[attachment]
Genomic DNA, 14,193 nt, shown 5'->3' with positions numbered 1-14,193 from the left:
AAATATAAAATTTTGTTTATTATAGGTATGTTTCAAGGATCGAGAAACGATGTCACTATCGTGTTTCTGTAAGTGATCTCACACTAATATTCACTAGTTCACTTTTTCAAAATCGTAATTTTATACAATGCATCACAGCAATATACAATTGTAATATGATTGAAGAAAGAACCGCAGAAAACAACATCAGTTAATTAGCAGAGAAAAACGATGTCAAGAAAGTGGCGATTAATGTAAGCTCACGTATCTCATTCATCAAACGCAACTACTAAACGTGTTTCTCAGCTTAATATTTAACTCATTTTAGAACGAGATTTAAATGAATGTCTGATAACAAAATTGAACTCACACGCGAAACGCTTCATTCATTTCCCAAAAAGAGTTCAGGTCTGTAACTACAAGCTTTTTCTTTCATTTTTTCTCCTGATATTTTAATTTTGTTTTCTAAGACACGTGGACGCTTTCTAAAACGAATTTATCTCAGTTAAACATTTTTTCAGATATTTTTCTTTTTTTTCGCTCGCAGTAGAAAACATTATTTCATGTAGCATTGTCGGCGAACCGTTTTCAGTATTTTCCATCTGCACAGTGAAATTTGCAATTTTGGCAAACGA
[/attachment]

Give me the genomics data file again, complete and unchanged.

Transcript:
Genomic DNA, 14,193 nt, shown 5'->3' with positions numbered 1-14,193 from the left:
AAATATAAAATTTTGTTTATTATAGGTATGTTTCAAGGATCGAGAAACGATGTCACTATCGTGTTTCTGTAAGTGATCTCACACTAATATTCACTAGTTCACTTTTTCAAAATCGTAATTTTATACAATGCATCACAGCAATATACAATTGTAATATGATTGAAGAAAGAACCGCAGAAAACAACATCAGTTAATTAGCAGAGAAAAACGATGTCAAGAAAGTGGCGATTAATGTAAGCTCACGTATCTCATTCATCAAACGCAACTACTAAACGTGTTTCTCAGCTTAATATTTAACTCATTTTAGAACGAGATTTAAATGAATGTCTGATAACAAAATTGAACTCACACGCGAAACGCTTCATTCATTTCCCAAAAAGAGTTCAGGTCTGTAACTACAAGCTTTTTCTTTCATTTTTTCTCCTGATATTTTAATTTTGTTTTCTAAGACACGTGGACGCTTTCTAAAACGAATTTATCTCAGTTAAACATTTTTTCAGATATTTTTCTTTTTTTTCGCTCGCAGTAGAAAACATTATTTCATGTAGCATTGTCGGCGAACCGTTTTCAGTATTTTCCATCTGCACAGTGAAATTTGCAATTTTGGCAAACGA